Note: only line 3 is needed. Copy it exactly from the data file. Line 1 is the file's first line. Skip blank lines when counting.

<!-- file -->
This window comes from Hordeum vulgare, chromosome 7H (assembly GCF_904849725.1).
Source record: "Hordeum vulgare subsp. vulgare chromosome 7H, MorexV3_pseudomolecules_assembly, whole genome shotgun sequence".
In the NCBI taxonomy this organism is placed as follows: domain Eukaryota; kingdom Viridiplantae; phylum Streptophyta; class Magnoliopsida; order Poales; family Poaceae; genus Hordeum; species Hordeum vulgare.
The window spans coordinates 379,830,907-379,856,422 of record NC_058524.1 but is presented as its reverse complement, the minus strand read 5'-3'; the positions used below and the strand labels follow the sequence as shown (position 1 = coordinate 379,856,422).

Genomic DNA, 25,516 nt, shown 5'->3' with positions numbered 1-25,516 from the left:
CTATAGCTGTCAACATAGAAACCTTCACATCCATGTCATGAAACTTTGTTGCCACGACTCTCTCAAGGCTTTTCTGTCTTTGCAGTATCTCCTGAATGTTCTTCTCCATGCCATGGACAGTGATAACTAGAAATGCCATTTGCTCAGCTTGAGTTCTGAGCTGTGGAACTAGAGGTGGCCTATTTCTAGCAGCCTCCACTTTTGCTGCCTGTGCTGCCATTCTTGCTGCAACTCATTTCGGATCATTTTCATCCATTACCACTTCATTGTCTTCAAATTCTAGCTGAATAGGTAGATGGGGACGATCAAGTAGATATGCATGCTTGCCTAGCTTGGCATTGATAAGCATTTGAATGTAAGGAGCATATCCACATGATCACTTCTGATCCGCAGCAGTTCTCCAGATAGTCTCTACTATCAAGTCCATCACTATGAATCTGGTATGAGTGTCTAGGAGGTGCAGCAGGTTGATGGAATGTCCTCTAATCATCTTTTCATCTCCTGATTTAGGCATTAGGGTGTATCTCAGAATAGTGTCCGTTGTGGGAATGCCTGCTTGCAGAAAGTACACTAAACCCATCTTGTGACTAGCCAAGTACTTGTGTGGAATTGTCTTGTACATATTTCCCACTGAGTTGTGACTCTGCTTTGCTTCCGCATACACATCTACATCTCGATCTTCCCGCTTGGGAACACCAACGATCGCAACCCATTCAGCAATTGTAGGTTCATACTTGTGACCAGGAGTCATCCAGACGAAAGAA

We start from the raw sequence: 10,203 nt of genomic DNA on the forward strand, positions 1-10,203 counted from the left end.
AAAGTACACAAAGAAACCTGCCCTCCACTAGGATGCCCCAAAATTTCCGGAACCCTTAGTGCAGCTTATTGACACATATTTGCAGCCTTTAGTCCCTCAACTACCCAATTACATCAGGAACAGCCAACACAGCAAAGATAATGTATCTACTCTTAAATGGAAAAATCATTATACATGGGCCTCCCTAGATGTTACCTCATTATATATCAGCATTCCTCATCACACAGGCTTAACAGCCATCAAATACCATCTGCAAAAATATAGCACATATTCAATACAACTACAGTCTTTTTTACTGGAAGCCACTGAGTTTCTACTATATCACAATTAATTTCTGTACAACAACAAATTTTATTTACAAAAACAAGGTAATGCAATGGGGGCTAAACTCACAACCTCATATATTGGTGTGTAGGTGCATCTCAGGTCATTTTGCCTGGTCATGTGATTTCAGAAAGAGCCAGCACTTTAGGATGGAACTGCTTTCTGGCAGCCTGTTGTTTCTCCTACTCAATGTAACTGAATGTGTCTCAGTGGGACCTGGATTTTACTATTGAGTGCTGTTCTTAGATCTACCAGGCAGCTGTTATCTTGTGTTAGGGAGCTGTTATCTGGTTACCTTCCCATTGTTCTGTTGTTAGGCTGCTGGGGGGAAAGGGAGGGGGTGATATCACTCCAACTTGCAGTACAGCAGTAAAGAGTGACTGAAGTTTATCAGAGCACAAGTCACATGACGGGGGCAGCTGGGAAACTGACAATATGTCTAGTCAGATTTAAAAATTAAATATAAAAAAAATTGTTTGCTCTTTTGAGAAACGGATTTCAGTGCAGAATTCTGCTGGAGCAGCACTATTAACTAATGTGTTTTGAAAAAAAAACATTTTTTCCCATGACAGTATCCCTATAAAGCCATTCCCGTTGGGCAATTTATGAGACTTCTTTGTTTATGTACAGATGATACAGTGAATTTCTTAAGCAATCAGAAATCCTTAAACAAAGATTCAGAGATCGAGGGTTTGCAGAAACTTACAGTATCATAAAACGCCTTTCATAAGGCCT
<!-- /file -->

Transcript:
In the NCBI taxonomy this organism is placed as follows: domain Eukaryota; kingdom Viridiplantae; phylum Streptophyta; class Magnoliopsida; order Poales; family Poaceae; genus Hordeum; species Hordeum vulgare.